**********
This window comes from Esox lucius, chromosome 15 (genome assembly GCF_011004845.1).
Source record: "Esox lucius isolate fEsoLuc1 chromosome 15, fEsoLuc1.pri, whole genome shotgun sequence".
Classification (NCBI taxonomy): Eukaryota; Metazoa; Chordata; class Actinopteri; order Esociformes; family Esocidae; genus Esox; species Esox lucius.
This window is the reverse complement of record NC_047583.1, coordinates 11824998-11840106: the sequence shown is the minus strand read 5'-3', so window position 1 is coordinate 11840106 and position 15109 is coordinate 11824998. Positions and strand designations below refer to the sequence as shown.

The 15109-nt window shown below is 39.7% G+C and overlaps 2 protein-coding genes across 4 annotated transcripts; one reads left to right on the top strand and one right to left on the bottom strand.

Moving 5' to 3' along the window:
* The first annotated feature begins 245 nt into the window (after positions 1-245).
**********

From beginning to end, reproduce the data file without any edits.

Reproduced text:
This window comes from Esox lucius, chromosome 15 (genome assembly GCF_011004845.1).
Source record: "Esox lucius isolate fEsoLuc1 chromosome 15, fEsoLuc1.pri, whole genome shotgun sequence".
Classification (NCBI taxonomy): Eukaryota; Metazoa; Chordata; class Actinopteri; order Esociformes; family Esocidae; genus Esox; species Esox lucius.
This window is the reverse complement of record NC_047583.1, coordinates 11824998-11840106: the sequence shown is the minus strand read 5'-3', so window position 1 is coordinate 11840106 and position 15109 is coordinate 11824998. Positions and strand designations below refer to the sequence as shown.

The 15109-nt window shown below is 39.7% G+C and overlaps 2 protein-coding genes across 4 annotated transcripts; one reads left to right on the top strand and one right to left on the bottom strand.

Moving 5' to 3' along the window:
* The first annotated feature begins 245 nt into the window (after positions 1-245).